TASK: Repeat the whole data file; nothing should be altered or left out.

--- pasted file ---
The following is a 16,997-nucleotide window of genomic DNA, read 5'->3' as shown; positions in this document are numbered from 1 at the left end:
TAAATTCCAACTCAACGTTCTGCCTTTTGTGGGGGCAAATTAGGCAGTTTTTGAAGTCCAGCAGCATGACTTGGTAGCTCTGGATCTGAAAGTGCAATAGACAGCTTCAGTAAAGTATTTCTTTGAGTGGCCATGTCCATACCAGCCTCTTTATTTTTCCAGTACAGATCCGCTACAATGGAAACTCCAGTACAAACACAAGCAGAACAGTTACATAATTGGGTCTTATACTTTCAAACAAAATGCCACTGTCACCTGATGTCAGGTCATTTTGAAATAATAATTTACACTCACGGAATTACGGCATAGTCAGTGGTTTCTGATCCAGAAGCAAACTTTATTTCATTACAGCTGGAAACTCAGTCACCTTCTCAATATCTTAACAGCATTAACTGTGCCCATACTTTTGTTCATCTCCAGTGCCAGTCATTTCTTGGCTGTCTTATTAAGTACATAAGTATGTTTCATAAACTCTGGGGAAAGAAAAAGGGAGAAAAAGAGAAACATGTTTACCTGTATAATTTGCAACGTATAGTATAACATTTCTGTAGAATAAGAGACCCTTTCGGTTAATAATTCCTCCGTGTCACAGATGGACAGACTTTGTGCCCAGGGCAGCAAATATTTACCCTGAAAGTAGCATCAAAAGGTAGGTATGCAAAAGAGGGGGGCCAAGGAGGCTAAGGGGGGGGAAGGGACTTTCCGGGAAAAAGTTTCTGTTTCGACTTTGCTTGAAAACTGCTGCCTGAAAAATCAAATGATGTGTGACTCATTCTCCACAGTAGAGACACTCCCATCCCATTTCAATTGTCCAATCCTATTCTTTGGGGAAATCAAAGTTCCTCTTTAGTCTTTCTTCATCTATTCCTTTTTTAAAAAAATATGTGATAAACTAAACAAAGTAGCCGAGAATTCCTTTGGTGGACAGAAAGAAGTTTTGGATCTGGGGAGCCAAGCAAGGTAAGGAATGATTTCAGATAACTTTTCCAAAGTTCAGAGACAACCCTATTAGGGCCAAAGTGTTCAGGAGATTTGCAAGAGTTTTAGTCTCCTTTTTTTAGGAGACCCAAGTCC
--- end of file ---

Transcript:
The following is a 16,997-nucleotide window of genomic DNA, read 5'->3' as shown; positions in this document are numbered from 1 at the left end:
TAAATTCCAACTCAACGTTCTGCCTTTTGTGGGGGCAAATTAGGCAGTTTTTGAAGTCCAGCAGCATGACTTGGTAGCTCTGGATCTGAAAGTGCAATAGACAGCTTCAGTAAAGTATTTCTTTGAGTGGCCATGTCCATACCAGCCTCTTTATTTTTCCAGTACAGATCCGCTACAATGGAAACTCCAGTACAAACACAAGCAGAACAGTTACATAATTGGGTCTTATACTTTCAAACAAAATGCCACTGTCACCTGATGTCAGGTCATTTTGAAATAATAATTTACACTCACGGAATTACGGCATAGTCAGTGGTTTCTGATCCAGAAGCAAACTTTATTTCATTACAGCTGGAAACTCAGTCACCTTCTCAATATCTTAACAGCATTAACTGTGCCCATACTTTTGTTCATCTCCAGTGCCAGTCATTTCTTGGCTGTCTTATTAAGTACATAAGTATGTTTCATAAACTCTGGGGAAAGAAAAAGGGAGAAAAAGAGAAACATGTTTACCTGTATAATTTGCAACGTATAGTATAACATTTCTGTAGAATAAGAGACCCTTTCGGTTAATAATTCCTCCGTGTCACAGATGGACAGACTTTGTGCCCAGGGCAGCAAATATTTACCCTGAAAGTAGCATCAAAAGGTAGGTATGCAAAAGAGGGGGGCCAAGGAGGCTAAGGGGGGGGAAGGGACTTTCCGGGAAAAAGTTTCTGTTTCGACTTTGCTTGAAAACTGCTGCCTGAAAAATCAAATGATGTGTGACTCATTCTCCACAGTAGAGACACTCCCATCCCATTTCAATTGTCCAATCCTATTCTTTGGGGAAATCAAAGTTCCTCTTTAGTCTTTCTTCATCTATTCCTTTTTTAAAAAAATATGTGATAAACTAAACAAAGTAGCCGAGAATTCCTTTGGTGGACAGAAAGAAGTTTTGGATCTGGGGAGCCAAGCAAGGTAAGGAATGATTTCAGATAACTTTTCCAAAGTTCAGAGACAACCCTATTAGGGCCAAAGTGTTCAGGAGATTTGCAAGAGTTTTAGTCTCCTTTTTTTAGGAGACCCAAGTCC